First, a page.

CYPRESS, Texas (KTRK) — A mother is urging Cy-Fair ISD to reinstate policies to better protect students of color from hate speech and discrimination. This comes after she said her two sons, who are Asian Americans, were targeted with racist slurs and harassment multiple times over the last year.
One of the first incidents happened in January when both of HaiAu Huynh’s sons were allegedly called racial slurs by another student on their school bus.
“They’ve been called ‘Ching Chong, Wing Wong.’ They’ve seen others pull their eyes back,” Huynh said.
On May 23, she said a different student drew a swastika on her older son’s shirt at McGown Elementary. Huynh explained that she requested administrators to issue a “stay away” order to keep that student away from her child, which is allowed under the Student Code of Conduct.
But six months later, she said the request has still not been granted. According to an October letter from Cy-Fair ISD to Huynh, the delay is because the incident happened at McGown Elementary, and both students who were involved are now at Sprague Middle School.
“I think my children deserve to go to school and to feel safe and to feel protected,” Huynh told ABC13.
The district did not share how the offending students were handled or disciplined, citing the Family Educational Rights and Privacy Act (FERPA), which is a federal law that protects the privacy of children’s educational records.
In a statement to ABC13, a spokesperson for Cy-Fair ISD wrote, “Cypress-Fairbanks ISD (CFISD) has a system for receiving complaints at the campus level. Campus administration and the district’s school leadership team have met with the parents regarding these allegations. If an investigated complaint has an affirmative determination of inappropriate behavior, the campus assigns an appropriate discipline consequence according to the Student Code of Conduct.”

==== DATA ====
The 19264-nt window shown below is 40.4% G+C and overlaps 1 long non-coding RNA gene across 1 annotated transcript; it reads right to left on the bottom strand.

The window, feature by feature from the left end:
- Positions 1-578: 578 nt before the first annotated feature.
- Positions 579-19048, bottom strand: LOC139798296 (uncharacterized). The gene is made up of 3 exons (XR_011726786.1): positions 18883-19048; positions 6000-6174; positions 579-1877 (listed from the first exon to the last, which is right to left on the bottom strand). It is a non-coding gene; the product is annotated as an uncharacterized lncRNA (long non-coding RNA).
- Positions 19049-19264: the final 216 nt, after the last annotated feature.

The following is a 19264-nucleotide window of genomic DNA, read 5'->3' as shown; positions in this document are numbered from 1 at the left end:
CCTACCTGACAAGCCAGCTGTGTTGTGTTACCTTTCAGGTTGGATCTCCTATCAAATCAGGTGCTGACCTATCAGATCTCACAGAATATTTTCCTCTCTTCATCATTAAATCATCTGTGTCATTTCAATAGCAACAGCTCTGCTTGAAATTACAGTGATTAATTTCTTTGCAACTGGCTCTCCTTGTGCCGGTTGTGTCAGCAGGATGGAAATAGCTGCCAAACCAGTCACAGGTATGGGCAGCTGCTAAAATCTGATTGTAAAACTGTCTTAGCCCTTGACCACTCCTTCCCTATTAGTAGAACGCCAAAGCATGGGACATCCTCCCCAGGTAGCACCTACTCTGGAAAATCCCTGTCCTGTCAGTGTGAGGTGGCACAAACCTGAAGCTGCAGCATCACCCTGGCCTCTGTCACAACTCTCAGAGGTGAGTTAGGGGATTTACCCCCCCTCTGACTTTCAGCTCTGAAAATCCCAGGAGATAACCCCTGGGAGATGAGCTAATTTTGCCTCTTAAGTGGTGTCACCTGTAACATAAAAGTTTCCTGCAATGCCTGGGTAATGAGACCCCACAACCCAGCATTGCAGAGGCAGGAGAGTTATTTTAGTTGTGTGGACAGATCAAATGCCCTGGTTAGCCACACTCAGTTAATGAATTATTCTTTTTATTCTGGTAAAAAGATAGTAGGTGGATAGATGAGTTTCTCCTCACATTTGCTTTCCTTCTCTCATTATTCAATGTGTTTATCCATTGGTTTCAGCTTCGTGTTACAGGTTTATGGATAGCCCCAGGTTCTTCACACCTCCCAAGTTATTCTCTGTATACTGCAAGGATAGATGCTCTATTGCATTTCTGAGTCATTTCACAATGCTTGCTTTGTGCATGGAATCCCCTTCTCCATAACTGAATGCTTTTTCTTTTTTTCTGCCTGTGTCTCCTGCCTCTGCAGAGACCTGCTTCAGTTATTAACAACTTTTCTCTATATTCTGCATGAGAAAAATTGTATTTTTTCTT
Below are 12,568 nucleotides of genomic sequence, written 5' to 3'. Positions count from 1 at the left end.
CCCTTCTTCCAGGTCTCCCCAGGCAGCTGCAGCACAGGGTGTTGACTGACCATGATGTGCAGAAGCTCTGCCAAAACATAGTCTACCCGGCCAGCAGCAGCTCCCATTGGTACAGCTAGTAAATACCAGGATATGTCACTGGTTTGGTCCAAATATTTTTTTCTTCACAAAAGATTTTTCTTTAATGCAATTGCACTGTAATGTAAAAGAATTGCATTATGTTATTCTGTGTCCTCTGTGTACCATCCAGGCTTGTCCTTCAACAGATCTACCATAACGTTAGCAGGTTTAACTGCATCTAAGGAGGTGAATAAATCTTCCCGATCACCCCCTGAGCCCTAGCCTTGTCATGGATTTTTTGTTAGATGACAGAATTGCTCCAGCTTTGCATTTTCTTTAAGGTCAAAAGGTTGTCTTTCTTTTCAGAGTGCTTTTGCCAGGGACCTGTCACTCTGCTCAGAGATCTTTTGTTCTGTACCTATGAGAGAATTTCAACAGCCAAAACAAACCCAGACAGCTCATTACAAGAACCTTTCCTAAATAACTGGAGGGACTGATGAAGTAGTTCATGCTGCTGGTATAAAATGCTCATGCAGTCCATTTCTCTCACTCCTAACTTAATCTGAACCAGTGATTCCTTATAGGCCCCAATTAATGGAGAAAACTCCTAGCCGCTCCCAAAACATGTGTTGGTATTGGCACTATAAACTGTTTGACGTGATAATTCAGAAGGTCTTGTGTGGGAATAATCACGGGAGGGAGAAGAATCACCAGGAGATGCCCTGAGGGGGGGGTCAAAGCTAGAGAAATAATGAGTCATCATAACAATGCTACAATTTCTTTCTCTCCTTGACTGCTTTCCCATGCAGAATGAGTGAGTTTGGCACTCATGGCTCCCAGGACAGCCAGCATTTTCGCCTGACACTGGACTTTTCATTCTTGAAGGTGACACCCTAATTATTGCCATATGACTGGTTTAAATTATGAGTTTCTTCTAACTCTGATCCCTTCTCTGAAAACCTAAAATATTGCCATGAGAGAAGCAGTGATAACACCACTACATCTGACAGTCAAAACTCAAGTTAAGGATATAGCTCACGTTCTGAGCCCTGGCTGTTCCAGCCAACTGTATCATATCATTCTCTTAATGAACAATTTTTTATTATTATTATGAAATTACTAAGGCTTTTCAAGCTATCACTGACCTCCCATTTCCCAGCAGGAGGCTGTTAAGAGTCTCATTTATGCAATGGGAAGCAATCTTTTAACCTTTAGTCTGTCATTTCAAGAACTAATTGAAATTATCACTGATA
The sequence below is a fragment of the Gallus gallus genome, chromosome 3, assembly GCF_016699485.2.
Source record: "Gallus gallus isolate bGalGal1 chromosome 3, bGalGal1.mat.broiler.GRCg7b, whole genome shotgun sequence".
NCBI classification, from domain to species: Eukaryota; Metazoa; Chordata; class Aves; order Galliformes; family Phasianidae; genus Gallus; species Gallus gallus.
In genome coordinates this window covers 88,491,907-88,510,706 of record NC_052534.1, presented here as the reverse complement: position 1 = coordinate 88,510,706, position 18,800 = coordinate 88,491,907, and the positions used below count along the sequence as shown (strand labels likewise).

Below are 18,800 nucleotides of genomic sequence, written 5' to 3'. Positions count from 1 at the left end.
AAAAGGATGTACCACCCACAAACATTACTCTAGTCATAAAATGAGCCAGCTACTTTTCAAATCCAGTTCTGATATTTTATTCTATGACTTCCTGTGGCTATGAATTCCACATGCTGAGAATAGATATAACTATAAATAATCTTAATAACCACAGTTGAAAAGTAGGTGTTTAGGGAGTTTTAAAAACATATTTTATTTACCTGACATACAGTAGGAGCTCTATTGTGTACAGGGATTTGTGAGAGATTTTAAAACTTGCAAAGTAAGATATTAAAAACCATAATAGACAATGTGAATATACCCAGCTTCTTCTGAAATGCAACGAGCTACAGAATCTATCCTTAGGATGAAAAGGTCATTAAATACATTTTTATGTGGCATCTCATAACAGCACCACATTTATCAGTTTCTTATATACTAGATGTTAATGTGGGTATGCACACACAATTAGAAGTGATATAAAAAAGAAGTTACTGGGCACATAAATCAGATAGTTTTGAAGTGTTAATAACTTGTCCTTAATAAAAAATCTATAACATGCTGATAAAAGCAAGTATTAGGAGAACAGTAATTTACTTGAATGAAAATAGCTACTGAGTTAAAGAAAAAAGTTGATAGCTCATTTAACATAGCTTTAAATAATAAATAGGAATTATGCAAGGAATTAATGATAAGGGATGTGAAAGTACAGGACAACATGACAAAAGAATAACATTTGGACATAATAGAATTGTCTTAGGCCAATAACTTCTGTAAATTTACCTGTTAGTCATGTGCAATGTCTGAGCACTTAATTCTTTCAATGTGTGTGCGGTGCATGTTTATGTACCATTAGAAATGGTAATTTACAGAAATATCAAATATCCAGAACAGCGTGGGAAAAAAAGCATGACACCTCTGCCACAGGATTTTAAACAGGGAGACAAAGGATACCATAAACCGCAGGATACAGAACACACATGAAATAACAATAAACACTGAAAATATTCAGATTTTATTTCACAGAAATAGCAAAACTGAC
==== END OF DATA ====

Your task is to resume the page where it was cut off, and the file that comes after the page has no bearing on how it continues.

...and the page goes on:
Cy-Fair’s letter to Huynh stated that administrators implemented a safety plan at Sprague to prevent her older son from being in the same class as the offending student, establish regular check-ins with the counselor and principal, and build familiarity with various adults on campus whom the student could reach out to for concerns.
The mother feels it’s not enough, prompting her to speak out at last Monday’s district board meeting.
“The district’s job is to protect all children, and it has failed miserably in that regard. My children do not feel that CFISD will keep them safe,” Huynh said during a public comment.
What Huynh ultimately wants is for something to be implemented on a systemic level to prevent future racially charged incidents to her sons and other students. She urged Cy-Fair ISD officials to reinstate multiple policies, such as the “Resolution to Condemn Racism” and “No Place for Hate,” to better support students of color from hate speech and harassment.
“I’m hoping to spark that conversation that is needed because what has happened to my children is not isolated. Since I’ve been talking about this, multiple other families here have come forward and have told me that this had happened to them,” said Huynh.
Huynh said she last met with district officials on Friday and will have to wait up to 10 business days before they reach a decision on her latest appeal.